• Her reflections on her tenure as a history-making and impactful First Lady, one who left a legacy of concrete accomplishment and broader inspiration to people across America and around the world. As exemplified by her speech at the 2016 Democratic Convention (“When they go low, we go high”), she leaves the White House in full command of her voice and her story, channeling the lessons she’s learned throughout her life to call on our best instincts at a time when we needed it the most.
  • Her thoughts about her transition from First Lady back to private citizen, as she embarks on a new chapter in her life journey and seeks to continue to positively impact the lives of others around the world. “It’s not about being perfect,” she writes. “It’s not about where you get yourself in the end. There’s power in allowing yourself to be known and heard, in owning your unique story, in using your authentic voice. And there’s grace in being willing to know and hear others. This, for me, is how we become.” 




This is Michelle LaVaughn Robinson Obama’s story of becoming. It is a story of hope and optimism, one that chronicles the still-unfolding journey of a girl from the South Side of Chicago whose life has been filled with highs and lows, extraordinary opportunities, and ordinary moments that have proved definitive to whom she has become.

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At the time of publication, Mrs. Obama is embarking on a 10-city tour produced by Live Nation that features an all-star roster of moderators in arenas across the United States. The U.S. tour kicks off in Mrs. Obama’s hometown of Chicago with Oprah Winfrey as moderator. Mrs. Obama and Live Nation have set aside 10 percent of ticket inventory in each tour market for local organizations including, but not limited to, charities, schools, and community groups—giving away thousands of tickets to people around the country, particularly to young people growing up in communities like she did.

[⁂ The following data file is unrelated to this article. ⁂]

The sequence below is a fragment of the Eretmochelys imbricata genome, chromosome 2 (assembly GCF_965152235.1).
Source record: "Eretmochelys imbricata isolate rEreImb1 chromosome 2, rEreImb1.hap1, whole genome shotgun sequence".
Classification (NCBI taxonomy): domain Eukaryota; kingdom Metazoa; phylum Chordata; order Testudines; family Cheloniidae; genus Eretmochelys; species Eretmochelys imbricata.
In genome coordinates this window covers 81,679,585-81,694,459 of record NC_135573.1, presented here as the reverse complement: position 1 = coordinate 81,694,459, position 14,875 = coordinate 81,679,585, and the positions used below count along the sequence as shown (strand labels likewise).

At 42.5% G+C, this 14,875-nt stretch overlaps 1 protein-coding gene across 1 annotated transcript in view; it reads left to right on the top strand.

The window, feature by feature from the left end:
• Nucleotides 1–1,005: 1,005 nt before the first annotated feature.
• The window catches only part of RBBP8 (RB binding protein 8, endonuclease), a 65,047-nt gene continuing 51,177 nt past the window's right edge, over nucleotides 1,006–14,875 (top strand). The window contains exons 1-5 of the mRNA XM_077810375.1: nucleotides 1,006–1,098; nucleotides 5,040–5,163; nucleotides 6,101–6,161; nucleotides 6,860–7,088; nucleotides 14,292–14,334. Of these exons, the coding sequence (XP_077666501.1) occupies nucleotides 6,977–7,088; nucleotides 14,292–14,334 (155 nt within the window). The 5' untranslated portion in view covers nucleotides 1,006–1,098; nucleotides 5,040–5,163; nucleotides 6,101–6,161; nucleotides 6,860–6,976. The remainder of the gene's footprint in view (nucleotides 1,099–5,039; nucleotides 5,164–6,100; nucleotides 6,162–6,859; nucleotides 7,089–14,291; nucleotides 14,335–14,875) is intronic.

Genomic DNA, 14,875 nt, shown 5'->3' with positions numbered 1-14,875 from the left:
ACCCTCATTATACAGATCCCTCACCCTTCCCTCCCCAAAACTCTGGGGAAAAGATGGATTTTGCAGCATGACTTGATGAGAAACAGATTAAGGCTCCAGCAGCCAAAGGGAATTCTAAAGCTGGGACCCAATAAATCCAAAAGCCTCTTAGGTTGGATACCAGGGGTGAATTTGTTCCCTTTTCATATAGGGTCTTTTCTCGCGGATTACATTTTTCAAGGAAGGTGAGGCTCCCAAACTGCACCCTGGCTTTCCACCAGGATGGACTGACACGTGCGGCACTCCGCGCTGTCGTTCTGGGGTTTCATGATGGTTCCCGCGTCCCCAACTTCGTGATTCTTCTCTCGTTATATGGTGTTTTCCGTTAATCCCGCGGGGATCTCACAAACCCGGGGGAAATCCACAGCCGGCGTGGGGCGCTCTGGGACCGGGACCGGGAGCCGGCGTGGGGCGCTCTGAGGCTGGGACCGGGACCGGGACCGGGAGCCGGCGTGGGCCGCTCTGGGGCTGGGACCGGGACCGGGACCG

An international book tour to the UK, France, and Germany is planned for December 3-7: Mrs Obama will be in conversation with Chimamanda Ngozi Adichie at Southbank Centre’s Royal Festival Hall on Monday 3rd December. Information about the book is available to consumers at www.becomingmichelleobama.com.

BECOMING by Michelle Obama

ISBN 9780241334140
Viking, an imprint at Penguin Books of Penguin Random House November 13 on-sale date
Hardcover U.K. price: £25.00
Also available in Ebook, Audio Download U.K. and Audio CD